For The Tribune

MADISON

Seymour gave Columbus East a major headache during the championship match of Saturday’s Hoosier Hills Conference volleyball tournament.

But the Olympians came through at the end of both sets to pull out a 30-28, 25-23 victory and capture their first HHC title since 2012.

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East (19-4), ranked No. 11 in Class 4A, was playing catch-up during the grueling first set. They had some miscommunications that gave the Owls (12-11) several set points.

When the Olympians’ communication finally got resolved, they found a way to come back and prevail. They turned to their top hitter, Cortney VanLiew, who had great help from Kendal Williams setting her up to help score four of the final five points in the first set.

The momentum carried over into the second set, as East established great teamwork to jump out to an early 11-6 lead. The Olympians slammed the door shut at any comeback attempt by Seymour to hold on and capture the set and championship.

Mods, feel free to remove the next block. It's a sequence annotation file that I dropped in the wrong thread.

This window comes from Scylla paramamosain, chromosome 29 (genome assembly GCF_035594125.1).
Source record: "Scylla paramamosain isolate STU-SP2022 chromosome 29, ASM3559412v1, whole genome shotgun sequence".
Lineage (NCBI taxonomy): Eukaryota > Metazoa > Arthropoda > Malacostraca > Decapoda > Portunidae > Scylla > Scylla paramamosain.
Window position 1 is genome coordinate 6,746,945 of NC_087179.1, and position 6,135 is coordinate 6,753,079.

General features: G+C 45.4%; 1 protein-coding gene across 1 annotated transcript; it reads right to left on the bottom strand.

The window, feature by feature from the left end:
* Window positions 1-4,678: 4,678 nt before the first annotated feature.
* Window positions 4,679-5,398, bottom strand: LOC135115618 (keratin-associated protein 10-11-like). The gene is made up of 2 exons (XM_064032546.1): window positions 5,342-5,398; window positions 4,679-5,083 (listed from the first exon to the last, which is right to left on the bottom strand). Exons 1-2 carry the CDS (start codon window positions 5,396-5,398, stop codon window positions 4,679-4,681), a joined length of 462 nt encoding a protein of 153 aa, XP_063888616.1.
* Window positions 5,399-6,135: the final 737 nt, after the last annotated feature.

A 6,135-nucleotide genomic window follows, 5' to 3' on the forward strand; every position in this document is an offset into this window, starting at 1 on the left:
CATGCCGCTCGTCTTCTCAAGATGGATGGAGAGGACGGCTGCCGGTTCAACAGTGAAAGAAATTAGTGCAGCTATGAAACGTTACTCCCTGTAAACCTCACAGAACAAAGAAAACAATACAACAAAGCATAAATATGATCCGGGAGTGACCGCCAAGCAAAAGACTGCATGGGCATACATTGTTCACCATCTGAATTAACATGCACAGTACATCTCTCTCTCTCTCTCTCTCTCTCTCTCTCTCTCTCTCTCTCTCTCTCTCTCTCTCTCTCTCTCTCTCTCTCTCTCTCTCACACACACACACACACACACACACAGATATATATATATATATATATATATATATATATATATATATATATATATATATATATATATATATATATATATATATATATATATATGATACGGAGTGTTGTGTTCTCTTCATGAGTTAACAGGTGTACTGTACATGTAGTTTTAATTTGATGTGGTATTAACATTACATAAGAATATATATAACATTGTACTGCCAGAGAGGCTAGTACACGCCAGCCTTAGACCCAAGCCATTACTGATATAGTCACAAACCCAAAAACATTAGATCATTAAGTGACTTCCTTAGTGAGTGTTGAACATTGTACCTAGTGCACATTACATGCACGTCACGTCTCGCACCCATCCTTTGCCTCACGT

Seymour coach Holly Birdsong said she liked her team coming out strong in the beginning against the Olympians.

“We played pretty hard,” Birdsong said. “We came out ready to play, but we just are not confident enough in a lot of things that we do. Players were running into each other, but I was pleased with their play in the final game.”

Floyd Central had knocked out the Olympians the past two years in the HHC Tournament. East knocked off its nemesis 28-30, 25-19, 25-18 in the opening round Saturday.

In the semifinal round, the Olympians prevailed against New Albany 25-11, 25-20.

East coach Stacie Pagnard had a lot of trust in her role players and was glad to see them pull through.

“We talked about this in the beginning of the season that if we are going to be great, our role players have to step up at big times, and this was as big of a moment that they could get playing in a conference championship,” Pagnard said.

Seymour downed Jeffersonville 25-9, 25-10 in the opening round. In the semifinals, Bedford North Lawrence proved to be much harder, but the Owls prevailed 25-17, 21-25, 25-20.

“We played great in our opening match and took care of business in two games,” Birdsong said. “Against Bedford, we kind of slowed down a little and did not play as well. They may have been overconfident a bit, thinking that it was going to be easy.”

Jennings County bounced back from a 25-16, 25-14 first-round loss to Bedford to beat Jeffersonville 10-25, 25-21, 26-24. The Panthers then fell to Floyd Central 25-16, 25-14 to finish sixth.

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James Pence is a sports correspondent for The Republic.